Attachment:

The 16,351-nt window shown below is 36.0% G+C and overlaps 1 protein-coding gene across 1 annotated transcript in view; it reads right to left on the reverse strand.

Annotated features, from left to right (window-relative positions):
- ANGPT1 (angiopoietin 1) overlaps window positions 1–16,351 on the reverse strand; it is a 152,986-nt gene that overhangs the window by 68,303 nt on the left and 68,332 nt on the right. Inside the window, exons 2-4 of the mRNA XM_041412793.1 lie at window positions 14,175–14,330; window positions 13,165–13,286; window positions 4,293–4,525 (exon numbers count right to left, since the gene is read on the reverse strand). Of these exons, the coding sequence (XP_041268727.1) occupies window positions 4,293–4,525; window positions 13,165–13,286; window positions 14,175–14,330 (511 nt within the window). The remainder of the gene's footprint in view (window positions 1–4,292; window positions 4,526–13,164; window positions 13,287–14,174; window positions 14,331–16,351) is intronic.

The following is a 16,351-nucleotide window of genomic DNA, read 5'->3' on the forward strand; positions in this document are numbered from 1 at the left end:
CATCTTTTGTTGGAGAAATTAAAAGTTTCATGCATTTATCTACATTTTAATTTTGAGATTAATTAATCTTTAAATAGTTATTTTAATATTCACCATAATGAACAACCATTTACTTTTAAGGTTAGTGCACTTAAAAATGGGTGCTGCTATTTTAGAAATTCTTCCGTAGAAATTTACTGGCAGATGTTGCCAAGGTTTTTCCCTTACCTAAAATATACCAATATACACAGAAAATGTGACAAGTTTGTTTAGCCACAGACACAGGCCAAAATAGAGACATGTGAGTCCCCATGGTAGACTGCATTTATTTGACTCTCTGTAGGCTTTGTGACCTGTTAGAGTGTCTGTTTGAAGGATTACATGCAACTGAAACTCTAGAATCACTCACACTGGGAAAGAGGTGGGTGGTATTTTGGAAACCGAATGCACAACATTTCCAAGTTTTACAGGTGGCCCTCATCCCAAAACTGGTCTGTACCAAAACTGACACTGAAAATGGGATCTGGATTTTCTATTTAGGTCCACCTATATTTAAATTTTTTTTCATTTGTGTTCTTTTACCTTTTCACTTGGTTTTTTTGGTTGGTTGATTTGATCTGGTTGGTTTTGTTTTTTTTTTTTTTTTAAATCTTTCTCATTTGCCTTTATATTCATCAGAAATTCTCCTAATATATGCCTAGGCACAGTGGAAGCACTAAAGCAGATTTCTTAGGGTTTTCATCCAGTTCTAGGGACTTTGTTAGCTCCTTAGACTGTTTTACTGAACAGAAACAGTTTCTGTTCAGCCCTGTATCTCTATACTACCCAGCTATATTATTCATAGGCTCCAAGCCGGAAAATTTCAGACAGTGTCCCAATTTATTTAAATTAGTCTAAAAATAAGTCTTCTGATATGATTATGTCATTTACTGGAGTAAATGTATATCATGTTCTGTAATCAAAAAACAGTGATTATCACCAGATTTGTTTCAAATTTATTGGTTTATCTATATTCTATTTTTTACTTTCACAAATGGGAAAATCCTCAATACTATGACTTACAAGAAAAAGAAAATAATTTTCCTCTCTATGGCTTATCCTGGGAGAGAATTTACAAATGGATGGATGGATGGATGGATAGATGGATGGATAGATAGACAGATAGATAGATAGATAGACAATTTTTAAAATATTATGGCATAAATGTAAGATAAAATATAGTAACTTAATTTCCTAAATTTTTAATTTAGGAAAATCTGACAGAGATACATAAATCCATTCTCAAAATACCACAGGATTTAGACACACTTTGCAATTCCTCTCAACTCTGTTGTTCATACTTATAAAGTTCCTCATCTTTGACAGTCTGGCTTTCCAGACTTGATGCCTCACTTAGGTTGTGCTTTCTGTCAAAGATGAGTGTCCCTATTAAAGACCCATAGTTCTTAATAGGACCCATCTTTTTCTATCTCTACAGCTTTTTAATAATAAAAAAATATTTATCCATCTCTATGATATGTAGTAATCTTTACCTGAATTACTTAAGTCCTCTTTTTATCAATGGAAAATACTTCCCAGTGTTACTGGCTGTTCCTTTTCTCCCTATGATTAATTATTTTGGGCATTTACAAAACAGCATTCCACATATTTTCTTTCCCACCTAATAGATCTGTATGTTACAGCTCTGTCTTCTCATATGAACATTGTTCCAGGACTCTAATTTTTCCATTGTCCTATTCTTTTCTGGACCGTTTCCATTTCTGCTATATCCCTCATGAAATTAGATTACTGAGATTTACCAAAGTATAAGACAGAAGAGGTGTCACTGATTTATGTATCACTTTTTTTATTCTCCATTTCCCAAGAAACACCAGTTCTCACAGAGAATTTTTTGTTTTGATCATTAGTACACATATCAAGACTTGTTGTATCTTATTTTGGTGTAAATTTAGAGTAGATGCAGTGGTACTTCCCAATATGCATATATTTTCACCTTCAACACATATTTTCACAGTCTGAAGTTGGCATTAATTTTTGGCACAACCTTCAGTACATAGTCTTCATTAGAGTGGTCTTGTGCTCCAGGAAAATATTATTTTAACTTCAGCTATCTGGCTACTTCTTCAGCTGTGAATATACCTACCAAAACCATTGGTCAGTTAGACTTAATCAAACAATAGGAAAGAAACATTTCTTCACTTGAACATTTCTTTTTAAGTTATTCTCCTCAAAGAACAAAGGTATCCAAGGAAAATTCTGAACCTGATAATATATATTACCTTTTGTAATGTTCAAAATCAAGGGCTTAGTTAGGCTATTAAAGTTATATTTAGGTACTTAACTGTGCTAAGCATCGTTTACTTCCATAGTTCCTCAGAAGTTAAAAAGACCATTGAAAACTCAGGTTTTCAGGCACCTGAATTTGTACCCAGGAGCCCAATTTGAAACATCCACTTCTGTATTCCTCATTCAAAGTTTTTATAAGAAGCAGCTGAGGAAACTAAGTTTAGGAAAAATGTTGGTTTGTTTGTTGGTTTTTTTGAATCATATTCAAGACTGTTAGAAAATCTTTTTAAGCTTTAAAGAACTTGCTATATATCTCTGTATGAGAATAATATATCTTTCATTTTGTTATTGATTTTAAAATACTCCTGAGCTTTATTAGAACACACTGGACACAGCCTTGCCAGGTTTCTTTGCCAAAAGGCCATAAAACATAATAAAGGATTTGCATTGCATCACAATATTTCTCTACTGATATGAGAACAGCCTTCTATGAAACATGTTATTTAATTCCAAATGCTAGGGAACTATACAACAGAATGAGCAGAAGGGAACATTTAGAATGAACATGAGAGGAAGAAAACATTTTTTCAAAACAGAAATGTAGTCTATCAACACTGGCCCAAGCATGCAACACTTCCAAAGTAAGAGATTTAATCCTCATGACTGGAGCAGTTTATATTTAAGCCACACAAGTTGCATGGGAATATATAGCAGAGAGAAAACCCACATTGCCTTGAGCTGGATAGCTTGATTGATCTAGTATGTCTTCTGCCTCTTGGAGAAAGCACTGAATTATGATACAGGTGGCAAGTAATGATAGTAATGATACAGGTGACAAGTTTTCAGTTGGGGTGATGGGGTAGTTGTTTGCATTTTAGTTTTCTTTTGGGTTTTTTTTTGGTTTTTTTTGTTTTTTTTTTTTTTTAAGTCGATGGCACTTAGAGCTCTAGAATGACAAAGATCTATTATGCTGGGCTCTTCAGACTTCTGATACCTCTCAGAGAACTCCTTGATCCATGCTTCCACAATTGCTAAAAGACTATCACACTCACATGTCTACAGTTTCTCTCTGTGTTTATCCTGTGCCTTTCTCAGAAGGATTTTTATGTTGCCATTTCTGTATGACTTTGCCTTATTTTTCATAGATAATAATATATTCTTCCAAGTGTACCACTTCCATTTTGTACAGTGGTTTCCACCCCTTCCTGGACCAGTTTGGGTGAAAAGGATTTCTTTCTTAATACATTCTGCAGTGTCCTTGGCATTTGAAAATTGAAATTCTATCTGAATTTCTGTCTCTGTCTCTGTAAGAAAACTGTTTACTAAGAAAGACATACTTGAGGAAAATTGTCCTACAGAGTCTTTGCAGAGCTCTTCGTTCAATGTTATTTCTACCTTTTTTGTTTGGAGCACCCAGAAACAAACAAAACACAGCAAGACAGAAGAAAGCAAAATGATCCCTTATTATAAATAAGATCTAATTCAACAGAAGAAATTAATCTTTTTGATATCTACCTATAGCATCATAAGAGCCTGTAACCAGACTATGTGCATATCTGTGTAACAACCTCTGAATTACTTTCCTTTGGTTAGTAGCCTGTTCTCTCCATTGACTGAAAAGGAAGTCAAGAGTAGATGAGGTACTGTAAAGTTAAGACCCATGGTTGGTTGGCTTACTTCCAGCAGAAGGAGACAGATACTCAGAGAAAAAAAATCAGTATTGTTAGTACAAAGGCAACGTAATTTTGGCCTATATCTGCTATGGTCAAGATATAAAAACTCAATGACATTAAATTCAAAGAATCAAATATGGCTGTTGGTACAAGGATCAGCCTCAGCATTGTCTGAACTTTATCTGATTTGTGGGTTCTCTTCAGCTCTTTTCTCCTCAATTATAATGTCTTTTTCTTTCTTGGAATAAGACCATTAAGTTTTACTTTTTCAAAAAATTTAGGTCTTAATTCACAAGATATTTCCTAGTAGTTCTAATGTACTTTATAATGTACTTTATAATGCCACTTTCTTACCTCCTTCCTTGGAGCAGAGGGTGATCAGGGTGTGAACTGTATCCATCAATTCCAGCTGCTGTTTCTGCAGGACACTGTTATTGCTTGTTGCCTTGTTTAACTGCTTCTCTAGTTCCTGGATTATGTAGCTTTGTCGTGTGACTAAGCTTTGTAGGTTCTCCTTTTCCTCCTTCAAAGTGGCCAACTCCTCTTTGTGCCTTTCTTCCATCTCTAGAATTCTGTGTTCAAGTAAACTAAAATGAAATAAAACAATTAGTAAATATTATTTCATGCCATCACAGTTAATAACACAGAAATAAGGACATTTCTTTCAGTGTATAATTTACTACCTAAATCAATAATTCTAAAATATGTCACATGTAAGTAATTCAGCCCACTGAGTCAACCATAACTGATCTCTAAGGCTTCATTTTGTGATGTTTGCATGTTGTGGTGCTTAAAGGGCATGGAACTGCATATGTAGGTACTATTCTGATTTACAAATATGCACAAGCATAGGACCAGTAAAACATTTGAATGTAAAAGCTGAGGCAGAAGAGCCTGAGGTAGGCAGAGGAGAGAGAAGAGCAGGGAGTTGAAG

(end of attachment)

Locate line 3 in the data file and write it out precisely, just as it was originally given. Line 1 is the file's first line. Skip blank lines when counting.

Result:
- ANGPT1 (angiopoietin 1) overlaps window positions 1–16,351 on the reverse strand; it is a 152,986-nt gene that overhangs the window by 68,303 nt on the left and 68,332 nt on the right. Inside the window, exons 2-4 of the mRNA XM_041412793.1 lie at window positions 14,175–14,330; window positions 13,165–13,286; window positions 4,293–4,525 (exon numbers count right to left, since the gene is read on the reverse strand). Of these exons, the coding sequence (XP_041268727.1) occupies window positions 4,293–4,525; window positions 13,165–13,286; window positions 14,175–14,330 (511 nt within the window). The remainder of the gene's footprint in view (window positions 1–4,292; window positions 4,526–13,164; window positions 13,287–14,174; window positions 14,331–16,351) is intronic.